A Million Little Lies


I just finished reading “A Million Little Lies: The Man Who Conned Oprah” on the Smoking Gun Web site. The article is a lengthy and detailed expose on James Frey’s book, A Million Little Pieces. The book that Oprah has blessed with her “Oprah Book Club” seal, thus sending it zooming to bestseller status in a matter of months, with 3.5 million copies sold. The book marketed as a memoir of an addicted, alcoholic criminal’s fall and rise. The book that’s full of lies.

Don’t fall for the bullshit. Read this article before you buy or read the book. The fact that this guy is cashing in on lies about real events and becoming a role model for addicts and alcholics trying to kick their nasty habits without real help is an offense. The fact that Oprah fell for his line of bullshit and got so many people to buy into it is an outrage.

But what gets me is this: Frey attempted to sell his book as a novel and was turned down by 17 publishers. It was the 18th who bought it as a memoir. Makes me wonder who’s in charge of the lying here.

It also makes me wonder how many other “true stories” are really true in this age of alternate realities.

3 thoughts on “A Million Little Lies

  1. AMLP is a wonderful book, fact or fiction it doesn’t matter, I read the book and will re-read it one day and I still expect to be moved to tears.

    Bridget Jones’ Diary is well known to be based in massive chunks if not just in parts on Helen Fieldings’ own life. Fictionalised fact or factualised fiction doesn’t take away from the power of the message in AMLP – so the guy made some money and said it was *all* true when some of it may have been exaggerrated.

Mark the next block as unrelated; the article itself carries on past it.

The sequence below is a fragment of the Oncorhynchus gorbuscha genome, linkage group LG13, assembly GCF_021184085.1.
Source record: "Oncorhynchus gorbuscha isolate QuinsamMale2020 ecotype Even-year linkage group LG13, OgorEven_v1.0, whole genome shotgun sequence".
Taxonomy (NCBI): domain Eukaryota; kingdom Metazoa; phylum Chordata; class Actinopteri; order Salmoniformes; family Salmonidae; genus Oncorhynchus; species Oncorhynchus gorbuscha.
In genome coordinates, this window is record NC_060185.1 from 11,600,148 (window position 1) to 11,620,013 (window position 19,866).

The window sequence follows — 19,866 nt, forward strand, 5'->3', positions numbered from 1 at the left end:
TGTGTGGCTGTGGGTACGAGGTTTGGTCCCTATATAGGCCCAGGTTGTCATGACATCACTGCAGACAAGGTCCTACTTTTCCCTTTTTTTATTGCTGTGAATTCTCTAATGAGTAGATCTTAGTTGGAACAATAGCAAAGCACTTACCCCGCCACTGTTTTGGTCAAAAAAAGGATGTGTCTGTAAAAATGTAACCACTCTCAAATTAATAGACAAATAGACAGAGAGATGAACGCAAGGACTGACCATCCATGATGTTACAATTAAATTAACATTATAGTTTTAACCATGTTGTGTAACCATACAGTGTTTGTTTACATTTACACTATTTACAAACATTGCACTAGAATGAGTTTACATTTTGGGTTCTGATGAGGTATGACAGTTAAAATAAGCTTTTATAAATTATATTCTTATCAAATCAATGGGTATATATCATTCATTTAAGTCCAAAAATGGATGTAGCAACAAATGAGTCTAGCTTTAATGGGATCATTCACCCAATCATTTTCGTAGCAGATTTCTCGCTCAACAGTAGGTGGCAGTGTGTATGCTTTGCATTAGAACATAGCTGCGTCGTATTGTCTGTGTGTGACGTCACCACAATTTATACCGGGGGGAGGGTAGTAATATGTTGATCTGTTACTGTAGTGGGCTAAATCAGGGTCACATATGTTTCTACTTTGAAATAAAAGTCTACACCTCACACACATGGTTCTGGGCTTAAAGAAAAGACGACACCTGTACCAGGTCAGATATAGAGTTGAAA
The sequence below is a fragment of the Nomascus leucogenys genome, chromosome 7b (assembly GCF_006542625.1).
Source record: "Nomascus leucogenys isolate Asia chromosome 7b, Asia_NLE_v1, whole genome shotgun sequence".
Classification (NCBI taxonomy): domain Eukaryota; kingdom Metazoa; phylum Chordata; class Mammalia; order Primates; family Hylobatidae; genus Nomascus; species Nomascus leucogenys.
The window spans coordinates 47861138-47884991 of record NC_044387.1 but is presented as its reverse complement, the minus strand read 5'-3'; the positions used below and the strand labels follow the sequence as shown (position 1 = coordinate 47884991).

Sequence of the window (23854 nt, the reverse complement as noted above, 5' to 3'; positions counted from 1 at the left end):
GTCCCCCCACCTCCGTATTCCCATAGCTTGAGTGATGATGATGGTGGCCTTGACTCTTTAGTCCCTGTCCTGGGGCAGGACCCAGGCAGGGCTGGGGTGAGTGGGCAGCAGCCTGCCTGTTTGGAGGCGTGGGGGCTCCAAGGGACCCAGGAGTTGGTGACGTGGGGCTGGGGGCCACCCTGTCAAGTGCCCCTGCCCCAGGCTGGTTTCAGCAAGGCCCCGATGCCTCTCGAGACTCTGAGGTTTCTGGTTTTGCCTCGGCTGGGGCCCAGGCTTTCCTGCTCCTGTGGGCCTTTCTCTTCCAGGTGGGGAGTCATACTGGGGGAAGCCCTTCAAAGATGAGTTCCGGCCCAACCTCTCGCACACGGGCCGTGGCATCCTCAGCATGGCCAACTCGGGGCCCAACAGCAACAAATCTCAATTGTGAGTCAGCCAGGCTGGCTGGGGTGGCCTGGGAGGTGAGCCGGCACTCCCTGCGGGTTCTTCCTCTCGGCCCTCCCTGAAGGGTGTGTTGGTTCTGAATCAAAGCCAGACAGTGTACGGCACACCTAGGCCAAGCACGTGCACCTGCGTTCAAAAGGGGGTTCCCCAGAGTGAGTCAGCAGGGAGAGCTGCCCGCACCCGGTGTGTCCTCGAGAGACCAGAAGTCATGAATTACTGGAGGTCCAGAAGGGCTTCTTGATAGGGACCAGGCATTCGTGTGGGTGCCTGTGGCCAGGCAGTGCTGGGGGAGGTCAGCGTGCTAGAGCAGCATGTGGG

If you know it’s fiction, read it as fiction – it is a beautifully crafted piece of art, if it *is* fiction then even more praise should be heaped upon Frey for such an original and inspired story.

  2. Whether it’s a “beautifully crafted piece of art” (which I doubt, having read excerpts) is not the question here. It’s whether this book is marketed as fact — which it is — when it is full of not just exaggerations, but full-blown lies. People who are suffering from addictions are turning to Frey as a hero role model they can follow instead of turning to traditional treatments for help. Is that a good thing?

    I wouldn’t have any problem with the book if it were fiction marketed as fiction. But fiction marketed as fact — and then endorsed by someone as powerful as Oprah as something that can “change their lives” — is one step short of a crime.

    Ironically, probably the worst of the crimes this author claims to have committed.

What do you think?